But even if you had a chance to take a look at the ancient Earth, you would not notice the moment when life begins—just as you will have difficulties finding the “first human,” you will have difficulty finding the “first life.” The first human looks very much like his or her “non-human” parents and any distinction becomes meaningless. So, the first life form was probably not revolutionary at the time. Only when looking back, could we arbitrarily set a point of life and another of “before life.” Each state—even the “origin of life”—is rather something that naturally follows from the previous state.
At least, that is what scientists are trying to prove. This transforms the theory of evolution from a theory about how species evolve from one to the next, to a more general theory about life. This theory of life needs to show that starting from non-living matter, life can develop and that each step along the way can be shown to logically follow the previous one. And this is how it should be, evolution never works in jumps or miracles.
This gives us a clear goal for what we need to look for: instead of trying to come up with a scenario where all the parts magically came together, we are looking for a logical chain of small steps adding up without the need for chance. This narrows down the possibilities, making the search for the origin of life easier.
From our previous introduction into evolution, we know that at least three conditions need to be met:
- The life form has to be able to increase the number of copies of itself in its environment.
- A population of self-replicating life forms needs to have variations, for example caused by mutations.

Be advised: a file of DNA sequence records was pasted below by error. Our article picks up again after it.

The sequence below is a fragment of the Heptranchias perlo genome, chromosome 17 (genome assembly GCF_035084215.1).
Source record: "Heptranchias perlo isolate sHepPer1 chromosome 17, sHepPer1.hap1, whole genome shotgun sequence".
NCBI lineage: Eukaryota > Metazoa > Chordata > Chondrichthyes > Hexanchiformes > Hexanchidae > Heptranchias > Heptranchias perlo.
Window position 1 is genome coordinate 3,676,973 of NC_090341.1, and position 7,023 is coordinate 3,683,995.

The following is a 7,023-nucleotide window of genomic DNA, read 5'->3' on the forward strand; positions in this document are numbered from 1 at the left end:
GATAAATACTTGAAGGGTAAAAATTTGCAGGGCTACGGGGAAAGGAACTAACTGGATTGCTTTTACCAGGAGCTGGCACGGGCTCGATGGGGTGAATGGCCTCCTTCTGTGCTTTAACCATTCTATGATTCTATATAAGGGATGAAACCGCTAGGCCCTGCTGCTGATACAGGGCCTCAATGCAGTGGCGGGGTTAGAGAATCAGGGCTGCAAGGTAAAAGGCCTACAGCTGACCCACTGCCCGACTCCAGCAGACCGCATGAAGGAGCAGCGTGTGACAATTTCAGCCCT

- The life form has to be able to operate for its own advantage.
Nucleotides of the RNA
Before discussing the RNA world hypothesis, let us first look at RNA itself. Like DNA, RNA consists of nucleobases that are attached to a strand of a sugar-phosphate backbone (forming nucleotides). When comparing DNA and RNA molecules, you can notice that RNA consists of only one strand, DNA of two. Both strands consist of a sugar-phosphate backbone with nucleobases (adenine, thymine, guanine, and cytosine for the DNA, and adenine, uracil, guanine, and cytosine for the RNA) representing the genetic information (see Figure 4.21).
But where did the nucleotides come from? In modern cells, nucleotides are produced in a complex chain of chemical reactions. But for the first life on Earth, this cellular machinery was unavailable. For the first life forms, the only alternative was that the nucleotides were already available in the water.
The surface of the ancient Earth was unlike what we have today. How Earth got all its water is still an open discussion. One theory is that ice comets hit the ancient Earth, melted, and thus distributed water on its surface. While this sounds far fetched, comets were much more common in the early solar system than today and ocean water is similar to water found in asteroids: this was possible to check because water has a unique signature, its ratio between normal water (H2O) and heavy water (H2O2).
This insight led NASA to look more closely at chemical reactions in space. In space, the temperatures are near absolute zero, while unfiltered ultraviolet radiation from the sun hits the comet. Recreating these conditions in the laboratory and using chemical compounds similar to those found in comets, scientists were able to recreate the very same nucleotides that the RNA and DNA are using.
The RNA World Hypothesis
In order for DNA to translate its code into proteins, it needs a working cell machinery which was unavailable for the first life. At the same time, those proteins are needed in order to build copies of DNA. How does the RNA world hypothesis solve this chicken-or-egg causality dilemma?